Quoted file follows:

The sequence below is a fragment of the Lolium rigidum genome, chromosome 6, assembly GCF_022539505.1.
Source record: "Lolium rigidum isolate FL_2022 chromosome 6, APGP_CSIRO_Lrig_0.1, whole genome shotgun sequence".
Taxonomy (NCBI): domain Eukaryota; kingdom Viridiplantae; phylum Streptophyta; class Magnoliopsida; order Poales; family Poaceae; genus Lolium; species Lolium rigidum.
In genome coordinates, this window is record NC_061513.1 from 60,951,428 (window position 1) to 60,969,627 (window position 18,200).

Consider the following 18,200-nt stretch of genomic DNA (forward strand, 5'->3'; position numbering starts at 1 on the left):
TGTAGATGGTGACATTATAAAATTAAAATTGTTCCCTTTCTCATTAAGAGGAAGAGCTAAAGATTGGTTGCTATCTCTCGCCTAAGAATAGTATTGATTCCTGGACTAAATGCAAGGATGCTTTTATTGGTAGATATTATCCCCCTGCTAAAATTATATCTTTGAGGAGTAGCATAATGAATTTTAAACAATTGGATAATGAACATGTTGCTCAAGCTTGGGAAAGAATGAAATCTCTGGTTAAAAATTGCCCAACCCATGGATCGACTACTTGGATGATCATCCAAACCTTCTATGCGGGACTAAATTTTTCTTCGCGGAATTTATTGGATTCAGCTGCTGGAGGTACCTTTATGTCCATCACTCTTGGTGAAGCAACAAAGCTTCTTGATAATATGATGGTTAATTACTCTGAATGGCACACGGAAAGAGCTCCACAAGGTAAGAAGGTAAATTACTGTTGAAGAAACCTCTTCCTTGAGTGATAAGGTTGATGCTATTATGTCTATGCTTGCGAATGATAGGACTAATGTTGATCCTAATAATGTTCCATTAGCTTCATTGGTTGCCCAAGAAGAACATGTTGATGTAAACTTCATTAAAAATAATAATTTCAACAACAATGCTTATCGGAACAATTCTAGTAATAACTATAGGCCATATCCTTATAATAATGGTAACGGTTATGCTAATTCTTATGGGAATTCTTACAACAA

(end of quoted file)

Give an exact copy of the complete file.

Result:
The sequence below is a fragment of the Lolium rigidum genome, chromosome 6, assembly GCF_022539505.1.
Source record: "Lolium rigidum isolate FL_2022 chromosome 6, APGP_CSIRO_Lrig_0.1, whole genome shotgun sequence".
Taxonomy (NCBI): domain Eukaryota; kingdom Viridiplantae; phylum Streptophyta; class Magnoliopsida; order Poales; family Poaceae; genus Lolium; species Lolium rigidum.
In genome coordinates, this window is record NC_061513.1 from 60,951,428 (window position 1) to 60,969,627 (window position 18,200).

Consider the following 18,200-nt stretch of genomic DNA (forward strand, 5'->3'; position numbering starts at 1 on the left):
TGTAGATGGTGACATTATAAAATTAAAATTGTTCCCTTTCTCATTAAGAGGAAGAGCTAAAGATTGGTTGCTATCTCTCGCCTAAGAATAGTATTGATTCCTGGACTAAATGCAAGGATGCTTTTATTGGTAGATATTATCCCCCTGCTAAAATTATATCTTTGAGGAGTAGCATAATGAATTTTAAACAATTGGATAATGAACATGTTGCTCAAGCTTGGGAAAGAATGAAATCTCTGGTTAAAAATTGCCCAACCCATGGATCGACTACTTGGATGATCATCCAAACCTTCTATGCGGGACTAAATTTTTCTTCGCGGAATTTATTGGATTCAGCTGCTGGAGGTACCTTTATGTCCATCACTCTTGGTGAAGCAACAAAGCTTCTTGATAATATGATGGTTAATTACTCTGAATGGCACACGGAAAGAGCTCCACAAGGTAAGAAGGTAAATTACTGTTGAAGAAACCTCTTCCTTGAGTGATAAGGTTGATGCTATTATGTCTATGCTTGCGAATGATAGGACTAATGTTGATCCTAATAATGTTCCATTAGCTTCATTGGTTGCCCAAGAAGAACATGTTGATGTAAACTTCATTAAAAATAATAATTTCAACAACAATGCTTATCGGAACAATTCTAGTAATAACTATAGGCCATATCCTTATAATAATGGTAACGGTTATGCTAATTCTTATGGGAATTCTTACAACAA